Four reasons why Catlin Gabel athletes enjoy winning seasons all year round
By Ken DuBois
Athletic pursuits at Catlin Gabel are encouraged as part of the whole child approach to education, and students embrace the opportunity: Over 80% of Middle School students and close to 70% of Upper School students participate on Catlin Gabel teams. They like to compete, and they play to win.
Many factors contributed to the students’ success in sports, says Athletic Director Sandy Luu, but instilling the school’s values was a major factor. She cites four main reasons for the athletic program’s success:
Teaching resiliency and promoting self-esteem
Athletes are coached to be resilient in the face of defeat, and to rechallenge themselves for the work ahead. They are also coached to believe in their abilities, and to bring that confidence into every game. “We’re teaching kids that you shouldn’t be afraid to win,” Sandy says. “You shouldn’t be afraid to ask for the win and get after it.”
Developing the “whole child”
The time commitment required to pursue team sports has to be balanced with other obligations, so the coaching staff works with athletes to create the balance they need to succeed in all areas. Coaches talk with a student’s advisors to better understand what’s going well for that student, and where they may need extra support.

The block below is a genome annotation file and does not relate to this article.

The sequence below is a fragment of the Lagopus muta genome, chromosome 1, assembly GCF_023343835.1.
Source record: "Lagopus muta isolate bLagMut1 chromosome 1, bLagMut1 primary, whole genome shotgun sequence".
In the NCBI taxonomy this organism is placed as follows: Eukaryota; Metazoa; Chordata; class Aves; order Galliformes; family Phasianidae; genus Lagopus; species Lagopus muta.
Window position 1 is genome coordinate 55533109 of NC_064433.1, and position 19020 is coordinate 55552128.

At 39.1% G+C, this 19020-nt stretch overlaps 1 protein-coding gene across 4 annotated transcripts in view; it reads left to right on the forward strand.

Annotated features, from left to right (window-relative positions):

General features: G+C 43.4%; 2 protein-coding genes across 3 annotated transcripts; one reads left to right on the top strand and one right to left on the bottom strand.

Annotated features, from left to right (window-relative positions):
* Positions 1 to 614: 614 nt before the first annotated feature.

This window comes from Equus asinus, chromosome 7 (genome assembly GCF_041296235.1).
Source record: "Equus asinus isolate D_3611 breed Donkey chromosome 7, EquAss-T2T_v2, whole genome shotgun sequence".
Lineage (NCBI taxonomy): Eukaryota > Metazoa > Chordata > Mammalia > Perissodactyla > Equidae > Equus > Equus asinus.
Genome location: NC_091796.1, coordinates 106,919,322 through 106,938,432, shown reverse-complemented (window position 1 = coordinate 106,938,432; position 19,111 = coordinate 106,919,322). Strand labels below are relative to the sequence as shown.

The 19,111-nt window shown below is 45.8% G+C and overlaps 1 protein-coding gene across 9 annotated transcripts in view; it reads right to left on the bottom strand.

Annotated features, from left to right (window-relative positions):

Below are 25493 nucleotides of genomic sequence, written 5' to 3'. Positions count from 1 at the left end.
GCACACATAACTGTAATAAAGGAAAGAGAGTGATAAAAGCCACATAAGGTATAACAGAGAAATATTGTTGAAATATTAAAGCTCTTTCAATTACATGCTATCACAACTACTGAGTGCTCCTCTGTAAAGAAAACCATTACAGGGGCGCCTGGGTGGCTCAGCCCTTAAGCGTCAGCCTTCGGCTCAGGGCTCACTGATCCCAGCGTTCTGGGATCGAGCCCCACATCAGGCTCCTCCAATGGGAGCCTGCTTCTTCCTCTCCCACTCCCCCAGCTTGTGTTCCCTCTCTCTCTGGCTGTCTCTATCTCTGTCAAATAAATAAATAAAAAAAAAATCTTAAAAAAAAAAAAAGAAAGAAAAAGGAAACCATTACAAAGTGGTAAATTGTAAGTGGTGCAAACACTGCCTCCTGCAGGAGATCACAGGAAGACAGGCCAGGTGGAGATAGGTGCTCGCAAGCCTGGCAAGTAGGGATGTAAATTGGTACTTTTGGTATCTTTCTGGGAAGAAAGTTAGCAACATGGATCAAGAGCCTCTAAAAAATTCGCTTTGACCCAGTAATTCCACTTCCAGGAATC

A Catlin Gabel education is based on strong relationships, and the athletic program is no exception. “It’s not just about moving people through,” Sandy says. “It’s about what goes on along the journey, and making sure that everybody’s involved.” That relationship-building can start years before a student joins a team. Middle School students who show an interest, for example, are invited to attend Upper School warm-ups and games.
Teaching character first
The positive attitude of Catlin Gabel athletes, even when facing a loss, is a key reason for their overall success, says Sandy. She credits the coaching staff for teaching that point consistently across all sports. “Going for a win at all costs isn’t worth it,” she says. “Teach character first, no matter what.”
Wins are great, says Sandy, but the main objective of her program is preparing students for life beyond Catlin Gabel by teaching them teamwork, cooperation, and how to handle both victory and defeat. “Our focus is to help the kids go through it while we’re there to pick them up,” she says. “We help them walk through these lessons now so that they can become better people later.”